An Expat Looks at Schooling In Puerto Vallarta
Making the decision to move to Mexico is a big one. Once you're here you'll have more decisions to make regarding housing, health services and education. There are many educational options available in the Puerto Vallarta area. Whether you choose a public or private school, the decision should not be taken lightly.
When I was in Peace Corps training in Ecuador, the Cultural Trainer told us to remember one thing during our stay in Ecuador: Ecuadorians do not have the choices that you, as Americans, have. That simple statement stuck with me during my two years in Ecuador and I still reflect on it here in Mexico. You, as an expat, will not have the choices that you had in the States or Canada. When it comes to choosing a school for your children that is very important. The schools simply are not the same here. Don't expect to find a school that is like a school back home. If you do that you will be disappointed.
The Secretaria de Education Publica (SEP) has made a lot of progress in the last few years. They have improved text books which incorporate the latest teaching techniques. They have added computer classes in most schools and they are in the process of adding English classes.
All teachers in the public schools in Mexico must now have at least a Bachelor's degree in education and attend regular training courses. Class sizes are large, as many as 60 students per class. Parents are expected to help with the maintenance of the school and also to provide supplies such as toilet paper and paint.
The school day at a public is short, about 4 hours. Most schools have two shifts, morning and afternoon.
A public school would be a good option if you want your child to be immersed in the language and culture.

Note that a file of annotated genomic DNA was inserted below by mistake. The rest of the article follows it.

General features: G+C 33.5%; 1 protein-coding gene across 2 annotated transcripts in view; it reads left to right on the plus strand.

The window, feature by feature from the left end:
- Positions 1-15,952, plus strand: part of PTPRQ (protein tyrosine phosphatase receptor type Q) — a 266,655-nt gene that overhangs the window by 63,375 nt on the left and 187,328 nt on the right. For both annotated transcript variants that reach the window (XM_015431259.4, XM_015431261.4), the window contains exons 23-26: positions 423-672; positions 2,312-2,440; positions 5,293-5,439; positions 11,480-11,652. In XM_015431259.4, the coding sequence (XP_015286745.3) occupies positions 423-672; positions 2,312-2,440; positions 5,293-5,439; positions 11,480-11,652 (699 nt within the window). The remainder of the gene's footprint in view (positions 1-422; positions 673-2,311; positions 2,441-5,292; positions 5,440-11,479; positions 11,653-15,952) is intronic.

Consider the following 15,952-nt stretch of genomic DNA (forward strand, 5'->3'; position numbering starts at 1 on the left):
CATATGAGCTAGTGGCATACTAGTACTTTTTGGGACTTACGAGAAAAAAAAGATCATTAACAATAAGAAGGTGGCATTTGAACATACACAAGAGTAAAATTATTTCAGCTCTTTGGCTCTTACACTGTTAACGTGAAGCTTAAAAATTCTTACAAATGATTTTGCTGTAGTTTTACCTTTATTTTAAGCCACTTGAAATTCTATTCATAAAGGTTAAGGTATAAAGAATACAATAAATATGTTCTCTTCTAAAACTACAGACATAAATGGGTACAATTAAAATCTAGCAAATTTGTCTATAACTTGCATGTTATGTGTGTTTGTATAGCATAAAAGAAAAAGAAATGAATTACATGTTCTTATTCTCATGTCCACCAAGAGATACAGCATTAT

There are many private schools in Puerto Vallarta. Some are bilingual, Spanish-English and some are not. A few schools offer a third language, French or Mandarin Chinese. The prices vary greatly, from $200 USD to $800 USD a month. There are additional fees also, such as enrollment, services and materials, English books, uniforms and after-school programs. Some private schools offer a bus service at an additional cost.
One of the main differences between public and private schools is the class size. In a private school the groups are usually under 20 students and can be as low as 12. In some private schools they may reach 30.
Since Puerto Vallarta is a tourist town it is very important for children to learn English. You will find some private bilingual schools that have excellent English programs. They have native speaking teachers from the States or Canada, text books from the States, they even offer the students the opportunity to travel to the States or Canada during their vacations.
Of course, the quality of English programs varies also. In some of the less expensive schools the teachers are probably not native speakers and they might not offer all the subjects in English.
Private schools usually have more extra-curricular activities than public schools, like sports, music, art, drama, and martial arts.
All students wear uniforms and all schools, public and private, use the same SEP-issued Spanish books.
Mary Stehley has lived in Puerto Vallarta for 21 years. She has a Master of Arts in Teaching degree from the School for International Training in Brattleboro, Vermont. She has a ten-year old daughter, Reyna Isabel.
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